UCLA in the News lists selected mentions of UCLA in the world’s news media. Some articles may require registration or a subscription. See more UCLA in the News.
Webb telescope spots early galaxies hidden from Hubble | Associated Press
Tommaso Treu of the University of California, Los Angeles, a chief scientist for Webb’s early release science program, said the evidence presented so far “is as solid as it gets” for the galaxy believed to have formed 350 million after the Big Bang. (Also: NPR News, Washington Post, CNN, Scienmag and Science Daily.)
Supershear quakes more common than we thought | Los Angeles Times
But new research from UCLA finds that this type of violent earthquake is more common than previously believed, particularly along mature strike-slip faults like the San Andreas. Using advanced imaging technology, a research team led by UCLA geophysicist Lingsen Meng examined all 86 earthquakes of magnitude 6.7 or greater along strike-slip faults between Jan. 1, 2000, and Feb. 1, 2020. “I’m a little bit surprised we found this many,” she said.
IBS, other digestive issues can make holidays a minefield | New York Times
Many chronically ill patients experience worsening symptoms during the holidays because there has been a change in routine, said Dr. Fola May, a gastroenterologist and assistant professor of medicine at the University of California Los Angeles. “November and December are the times we tend to deviate from our habits, like healthy food and exercise,” she said.
Common symptoms of 2 new COVID variants | NBC’s “Today”
“The general impression among clinicians is that omicron tends to stay more in the upper respiratory tract,” Dr. Otto Yang, professor of medicine in the division of infectious diseases and of microbiology, immunology and molecular genetics at the David Geffen School of Medicine at UCLA, told TODAY. “And that’s probably related to why it’s less deadly: It’s not affecting the lungs as much.”
Ticketmaster cancels sale for Taylor Swift’s tour | Los Angeles Times
Following a buggy release of … tickets on Tuesday to customers known as Verified Fans, the company — which became part of the Live Nation conglomerate in 2010, drawing antitrust scrutiny — acknowledged on Thursday that the measures it had in place to give fans equitable access to tickets didn’t work … Mark Grady, a UCLA law professor who specializes in antitrust issues, told The Times that the Live Nation–Ticketmaster fusion was a “vertical merger” that is “normally okay from a competition point of view.” But he said that “the question is whether the two companies have joined together to exclude others from the market.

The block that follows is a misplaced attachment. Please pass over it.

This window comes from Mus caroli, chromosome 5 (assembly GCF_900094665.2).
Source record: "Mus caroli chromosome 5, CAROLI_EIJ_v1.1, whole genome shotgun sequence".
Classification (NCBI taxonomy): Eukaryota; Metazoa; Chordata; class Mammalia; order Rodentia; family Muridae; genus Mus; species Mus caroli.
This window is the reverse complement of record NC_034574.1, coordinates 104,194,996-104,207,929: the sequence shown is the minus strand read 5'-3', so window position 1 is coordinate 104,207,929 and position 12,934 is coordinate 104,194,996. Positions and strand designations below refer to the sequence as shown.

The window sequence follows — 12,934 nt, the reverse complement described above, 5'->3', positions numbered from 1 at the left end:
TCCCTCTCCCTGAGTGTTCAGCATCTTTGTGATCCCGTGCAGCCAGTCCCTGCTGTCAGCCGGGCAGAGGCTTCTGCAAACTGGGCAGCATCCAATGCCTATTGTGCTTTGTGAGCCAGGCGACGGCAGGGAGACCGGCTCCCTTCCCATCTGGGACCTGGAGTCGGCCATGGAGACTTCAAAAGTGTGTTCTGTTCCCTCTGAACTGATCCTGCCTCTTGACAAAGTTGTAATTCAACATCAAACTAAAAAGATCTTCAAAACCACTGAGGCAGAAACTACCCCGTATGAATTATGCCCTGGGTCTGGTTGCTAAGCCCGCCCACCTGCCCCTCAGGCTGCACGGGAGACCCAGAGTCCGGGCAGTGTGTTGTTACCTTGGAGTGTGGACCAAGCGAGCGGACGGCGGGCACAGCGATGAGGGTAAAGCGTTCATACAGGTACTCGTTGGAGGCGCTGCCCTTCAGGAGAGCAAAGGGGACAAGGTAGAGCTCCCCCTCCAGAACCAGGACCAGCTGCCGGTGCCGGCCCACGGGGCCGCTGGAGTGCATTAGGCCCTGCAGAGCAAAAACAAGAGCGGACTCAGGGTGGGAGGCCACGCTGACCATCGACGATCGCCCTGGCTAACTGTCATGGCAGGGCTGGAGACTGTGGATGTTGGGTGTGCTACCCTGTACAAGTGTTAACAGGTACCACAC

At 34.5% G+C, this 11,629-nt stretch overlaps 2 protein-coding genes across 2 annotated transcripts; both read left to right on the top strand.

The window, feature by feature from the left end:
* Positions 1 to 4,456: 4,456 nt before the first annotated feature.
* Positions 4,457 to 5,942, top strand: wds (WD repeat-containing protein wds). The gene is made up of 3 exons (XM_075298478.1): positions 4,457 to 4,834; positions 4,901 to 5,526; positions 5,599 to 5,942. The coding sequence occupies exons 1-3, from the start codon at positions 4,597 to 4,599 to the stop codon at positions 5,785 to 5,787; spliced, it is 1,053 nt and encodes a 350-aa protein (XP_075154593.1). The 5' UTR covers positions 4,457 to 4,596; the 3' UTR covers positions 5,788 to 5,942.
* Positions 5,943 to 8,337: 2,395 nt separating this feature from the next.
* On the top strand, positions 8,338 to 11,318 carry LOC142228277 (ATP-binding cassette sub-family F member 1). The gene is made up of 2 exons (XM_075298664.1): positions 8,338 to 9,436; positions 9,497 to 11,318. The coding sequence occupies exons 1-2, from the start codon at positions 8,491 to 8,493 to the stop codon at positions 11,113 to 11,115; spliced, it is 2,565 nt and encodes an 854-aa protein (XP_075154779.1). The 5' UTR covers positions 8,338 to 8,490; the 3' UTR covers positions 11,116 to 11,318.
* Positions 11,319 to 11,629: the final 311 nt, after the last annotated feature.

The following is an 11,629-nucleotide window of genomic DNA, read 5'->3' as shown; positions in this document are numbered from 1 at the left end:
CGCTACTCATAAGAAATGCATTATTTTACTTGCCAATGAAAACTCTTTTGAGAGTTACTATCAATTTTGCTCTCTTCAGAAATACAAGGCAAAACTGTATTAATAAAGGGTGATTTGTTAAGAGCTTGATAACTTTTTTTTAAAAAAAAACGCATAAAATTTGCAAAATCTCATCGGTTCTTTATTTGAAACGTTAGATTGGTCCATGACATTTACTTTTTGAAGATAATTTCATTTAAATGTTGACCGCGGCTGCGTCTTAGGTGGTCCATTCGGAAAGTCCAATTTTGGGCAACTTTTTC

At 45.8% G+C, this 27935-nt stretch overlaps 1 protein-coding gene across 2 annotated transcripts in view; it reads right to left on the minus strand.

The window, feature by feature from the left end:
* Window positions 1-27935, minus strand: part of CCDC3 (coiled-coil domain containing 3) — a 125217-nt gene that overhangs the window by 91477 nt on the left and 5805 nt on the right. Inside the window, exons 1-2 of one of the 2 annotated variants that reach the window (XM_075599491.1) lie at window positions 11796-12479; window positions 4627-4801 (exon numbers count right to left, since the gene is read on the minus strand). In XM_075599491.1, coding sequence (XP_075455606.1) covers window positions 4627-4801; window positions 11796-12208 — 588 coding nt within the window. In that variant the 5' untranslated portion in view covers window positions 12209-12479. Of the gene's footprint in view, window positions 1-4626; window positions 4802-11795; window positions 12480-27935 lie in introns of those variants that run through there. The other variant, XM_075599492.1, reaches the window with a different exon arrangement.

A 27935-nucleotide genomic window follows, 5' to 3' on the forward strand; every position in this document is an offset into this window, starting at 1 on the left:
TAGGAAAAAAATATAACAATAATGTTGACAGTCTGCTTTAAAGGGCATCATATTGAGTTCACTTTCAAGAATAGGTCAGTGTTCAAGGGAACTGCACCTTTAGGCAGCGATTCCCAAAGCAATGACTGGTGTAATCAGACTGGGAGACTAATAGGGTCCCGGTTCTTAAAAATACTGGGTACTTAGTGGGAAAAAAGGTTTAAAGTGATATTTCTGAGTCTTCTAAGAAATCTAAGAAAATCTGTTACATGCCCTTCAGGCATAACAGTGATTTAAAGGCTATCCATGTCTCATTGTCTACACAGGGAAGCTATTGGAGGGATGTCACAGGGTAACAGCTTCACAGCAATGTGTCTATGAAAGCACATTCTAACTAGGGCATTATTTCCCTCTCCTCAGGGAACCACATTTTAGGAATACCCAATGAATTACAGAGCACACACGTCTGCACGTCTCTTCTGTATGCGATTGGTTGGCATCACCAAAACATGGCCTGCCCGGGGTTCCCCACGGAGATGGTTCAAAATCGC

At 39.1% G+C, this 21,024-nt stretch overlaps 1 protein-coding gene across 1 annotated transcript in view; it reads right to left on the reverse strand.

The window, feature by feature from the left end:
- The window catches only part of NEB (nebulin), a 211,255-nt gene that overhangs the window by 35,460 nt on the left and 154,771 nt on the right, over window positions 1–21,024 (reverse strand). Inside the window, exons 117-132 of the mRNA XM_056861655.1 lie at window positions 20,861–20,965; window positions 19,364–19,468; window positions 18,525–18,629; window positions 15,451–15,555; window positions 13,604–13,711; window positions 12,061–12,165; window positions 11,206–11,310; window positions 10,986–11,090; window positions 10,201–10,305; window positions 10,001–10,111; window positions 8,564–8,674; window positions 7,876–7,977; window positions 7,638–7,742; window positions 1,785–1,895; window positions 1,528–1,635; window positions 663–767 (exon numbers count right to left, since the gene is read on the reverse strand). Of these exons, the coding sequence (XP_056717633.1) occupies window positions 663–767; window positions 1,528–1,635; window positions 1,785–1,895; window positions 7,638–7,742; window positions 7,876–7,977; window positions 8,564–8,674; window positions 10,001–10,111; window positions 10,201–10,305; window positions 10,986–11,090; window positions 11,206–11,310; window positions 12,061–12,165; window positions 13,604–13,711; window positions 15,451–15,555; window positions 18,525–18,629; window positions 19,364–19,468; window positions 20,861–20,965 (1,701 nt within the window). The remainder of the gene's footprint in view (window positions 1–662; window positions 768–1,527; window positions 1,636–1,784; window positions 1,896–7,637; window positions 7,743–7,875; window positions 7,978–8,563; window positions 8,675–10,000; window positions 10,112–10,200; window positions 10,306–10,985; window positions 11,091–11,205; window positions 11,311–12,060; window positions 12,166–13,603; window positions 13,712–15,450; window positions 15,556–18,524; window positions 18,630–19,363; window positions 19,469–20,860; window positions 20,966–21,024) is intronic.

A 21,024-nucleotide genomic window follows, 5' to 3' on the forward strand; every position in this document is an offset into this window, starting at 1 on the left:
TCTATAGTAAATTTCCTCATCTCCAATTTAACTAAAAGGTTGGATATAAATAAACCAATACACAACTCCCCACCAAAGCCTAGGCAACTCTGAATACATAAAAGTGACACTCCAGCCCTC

Zahn McClarnon's Native revolution in Hollywood | Yahoo Entertainment
In fact, for film, Native people remain underrepresented, landing less than 1% of the share of top roles, as well as director and writer positions, according to UCLA’s 2022 Hollywood Diversity Report, which covered the top 200 films released theatrically and on major streamers in 2021.
Arkansas’ ‘no’ on marriage equality bill | Arkansas Democrat Gazette
Arkansas’ U.S. senators said Wednesday they oppose legislation guaranteeing federal protections for same-sex and interracial marriages as the Senate prepares to pass the measure as early as today. … According to the UCLA School of Law’s Williams Institute – a research center that studies LGBTQ issues and public policy – an estimated 76,000 Arkansans are lesbian, gay, bisexual or transgender.
“The pandemic is not over. We are still seeing a lot of COVID and other viruses as well right now,” said infectious disease expert, Dr. Annabelle de St. Maurice of UCLA Medical School … “It's really important to stay home if you're symptomatic, because symptomatic people are more likely to spread these viruses than asymptomatic people, and why share these viruses if you don't have to” said Dr. Tim Brewer, an epidemiologist at UCLA’s Field School of Public Health.
Amid pandemic, air quality remains poor | Capitol Weekly
In April 2020, the Los Angeles Basin experienced the longest period of clean air days since 1995, and that metro area contains 15 of the nation’s 25 cities with the most polluted air. Professor Yifang Zhu at the UCLA Fielding School of Public Health reported that levels of the hazardous airborne particulate matter known as PM2.5 fell in the L.A. Basin from 16 micrograms per cubic meter to 12 immediately after stay-at-home orders took effect.